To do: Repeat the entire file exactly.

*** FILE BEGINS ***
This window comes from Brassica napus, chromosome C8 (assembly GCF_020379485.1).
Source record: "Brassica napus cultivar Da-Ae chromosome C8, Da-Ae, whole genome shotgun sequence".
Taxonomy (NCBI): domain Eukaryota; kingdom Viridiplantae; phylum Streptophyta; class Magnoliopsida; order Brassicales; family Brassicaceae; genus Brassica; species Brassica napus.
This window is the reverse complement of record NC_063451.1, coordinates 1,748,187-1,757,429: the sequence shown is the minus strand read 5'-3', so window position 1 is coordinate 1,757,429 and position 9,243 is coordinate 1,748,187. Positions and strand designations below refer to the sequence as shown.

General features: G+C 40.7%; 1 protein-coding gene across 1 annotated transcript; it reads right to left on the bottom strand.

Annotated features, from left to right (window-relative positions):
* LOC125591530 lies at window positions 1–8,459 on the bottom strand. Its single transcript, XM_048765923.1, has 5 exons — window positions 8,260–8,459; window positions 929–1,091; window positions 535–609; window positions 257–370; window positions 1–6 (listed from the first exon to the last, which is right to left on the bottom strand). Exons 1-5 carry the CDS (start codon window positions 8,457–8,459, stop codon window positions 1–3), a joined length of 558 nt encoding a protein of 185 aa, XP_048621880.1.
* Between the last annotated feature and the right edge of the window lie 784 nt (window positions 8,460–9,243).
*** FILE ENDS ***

This window comes from Brassica napus, chromosome C8 (assembly GCF_020379485.1).
Source record: "Brassica napus cultivar Da-Ae chromosome C8, Da-Ae, whole genome shotgun sequence".
Taxonomy (NCBI): domain Eukaryota; kingdom Viridiplantae; phylum Streptophyta; class Magnoliopsida; order Brassicales; family Brassicaceae; genus Brassica; species Brassica napus.
This window is the reverse complement of record NC_063451.1, coordinates 1,748,187-1,757,429: the sequence shown is the minus strand read 5'-3', so window position 1 is coordinate 1,757,429 and position 9,243 is coordinate 1,748,187. Positions and strand designations below refer to the sequence as shown.

General features: G+C 40.7%; 1 protein-coding gene across 1 annotated transcript; it reads right to left on the bottom strand.

Annotated features, from left to right (window-relative positions):
* LOC125591530 lies at window positions 1–8,459 on the bottom strand. Its single transcript, XM_048765923.1, has 5 exons — window positions 8,260–8,459; window positions 929–1,091; window positions 535–609; window positions 257–370; window positions 1–6 (listed from the first exon to the last, which is right to left on the bottom strand). Exons 1-5 carry the CDS (start codon window positions 8,457–8,459, stop codon window positions 1–3), a joined length of 558 nt encoding a protein of 185 aa, XP_048621880.1.
* Between the last annotated feature and the right edge of the window lie 784 nt (window positions 8,460–9,243).